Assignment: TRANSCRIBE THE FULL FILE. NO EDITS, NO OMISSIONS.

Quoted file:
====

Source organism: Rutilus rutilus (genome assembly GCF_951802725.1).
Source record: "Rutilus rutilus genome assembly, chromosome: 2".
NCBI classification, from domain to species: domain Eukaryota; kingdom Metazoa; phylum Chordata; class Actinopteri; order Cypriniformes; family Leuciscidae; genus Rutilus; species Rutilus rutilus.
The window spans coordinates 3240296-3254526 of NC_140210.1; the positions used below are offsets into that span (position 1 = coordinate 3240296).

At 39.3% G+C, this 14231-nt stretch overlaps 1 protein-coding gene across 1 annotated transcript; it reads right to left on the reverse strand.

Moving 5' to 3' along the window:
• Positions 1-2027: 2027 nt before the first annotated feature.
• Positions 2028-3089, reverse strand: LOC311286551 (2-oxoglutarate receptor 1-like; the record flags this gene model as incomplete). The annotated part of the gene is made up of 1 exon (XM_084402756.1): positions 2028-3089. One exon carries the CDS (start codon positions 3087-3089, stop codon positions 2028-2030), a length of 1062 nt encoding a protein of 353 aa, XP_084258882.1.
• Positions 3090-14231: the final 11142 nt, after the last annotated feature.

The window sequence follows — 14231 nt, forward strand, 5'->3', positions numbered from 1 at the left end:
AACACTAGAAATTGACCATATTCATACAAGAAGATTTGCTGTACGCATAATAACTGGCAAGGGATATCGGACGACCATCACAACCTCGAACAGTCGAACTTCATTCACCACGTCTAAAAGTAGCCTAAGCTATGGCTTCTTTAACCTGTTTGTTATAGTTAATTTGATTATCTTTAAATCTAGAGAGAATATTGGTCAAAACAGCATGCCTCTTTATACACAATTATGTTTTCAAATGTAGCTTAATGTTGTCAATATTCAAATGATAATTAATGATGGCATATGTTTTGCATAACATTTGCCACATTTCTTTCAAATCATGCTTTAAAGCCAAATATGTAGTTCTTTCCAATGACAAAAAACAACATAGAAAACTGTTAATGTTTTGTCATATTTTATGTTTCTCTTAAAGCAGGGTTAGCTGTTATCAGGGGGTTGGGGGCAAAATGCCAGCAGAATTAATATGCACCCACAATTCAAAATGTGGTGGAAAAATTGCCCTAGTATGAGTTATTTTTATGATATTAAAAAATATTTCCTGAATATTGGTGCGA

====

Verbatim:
Source organism: Rutilus rutilus (genome assembly GCF_951802725.1).
Source record: "Rutilus rutilus genome assembly, chromosome: 2".
NCBI classification, from domain to species: domain Eukaryota; kingdom Metazoa; phylum Chordata; class Actinopteri; order Cypriniformes; family Leuciscidae; genus Rutilus; species Rutilus rutilus.
The window spans coordinates 3240296-3254526 of NC_140210.1; the positions used below are offsets into that span (position 1 = coordinate 3240296).

At 39.3% G+C, this 14231-nt stretch overlaps 1 protein-coding gene across 1 annotated transcript; it reads right to left on the reverse strand.

Moving 5' to 3' along the window:
• Positions 1-2027: 2027 nt before the first annotated feature.
• Positions 2028-3089, reverse strand: LOC311286551 (2-oxoglutarate receptor 1-like; the record flags this gene model as incomplete). The annotated part of the gene is made up of 1 exon (XM_084402756.1): positions 2028-3089. One exon carries the CDS (start codon positions 3087-3089, stop codon positions 2028-2030), a length of 1062 nt encoding a protein of 353 aa, XP_084258882.1.
• Positions 3090-14231: the final 11142 nt, after the last annotated feature.

The window sequence follows — 14231 nt, forward strand, 5'->3', positions numbered from 1 at the left end:
AACACTAGAAATTGACCATATTCATACAAGAAGATTTGCTGTACGCATAATAACTGGCAAGGGATATCGGACGACCATCACAACCTCGAACAGTCGAACTTCATTCACCACGTCTAAAAGTAGCCTAAGCTATGGCTTCTTTAACCTGTTTGTTATAGTTAATTTGATTATCTTTAAATCTAGAGAGAATATTGGTCAAAACAGCATGCCTCTTTATACACAATTATGTTTTCAAATGTAGCTTAATGTTGTCAATATTCAAATGATAATTAATGATGGCATATGTTTTGCATAACATTTGCCACATTTCTTTCAAATCATGCTTTAAAGCCAAATATGTAGTTCTTTCCAATGACAAAAAACAACATAGAAAACTGTTAATGTTTTGTCATATTTTATGTTTCTCTTAAAGCAGGGTTAGCTGTTATCAGGGGGTTGGGGGCAAAATGCCAGCAGAATTAATATGCACCCACAATTCAAAATGTGGTGGAAAAATTGCCCTAGTATGAGTTATTTTTATGATATTAAAAAATATTTCCTGAATATTGGTGCGA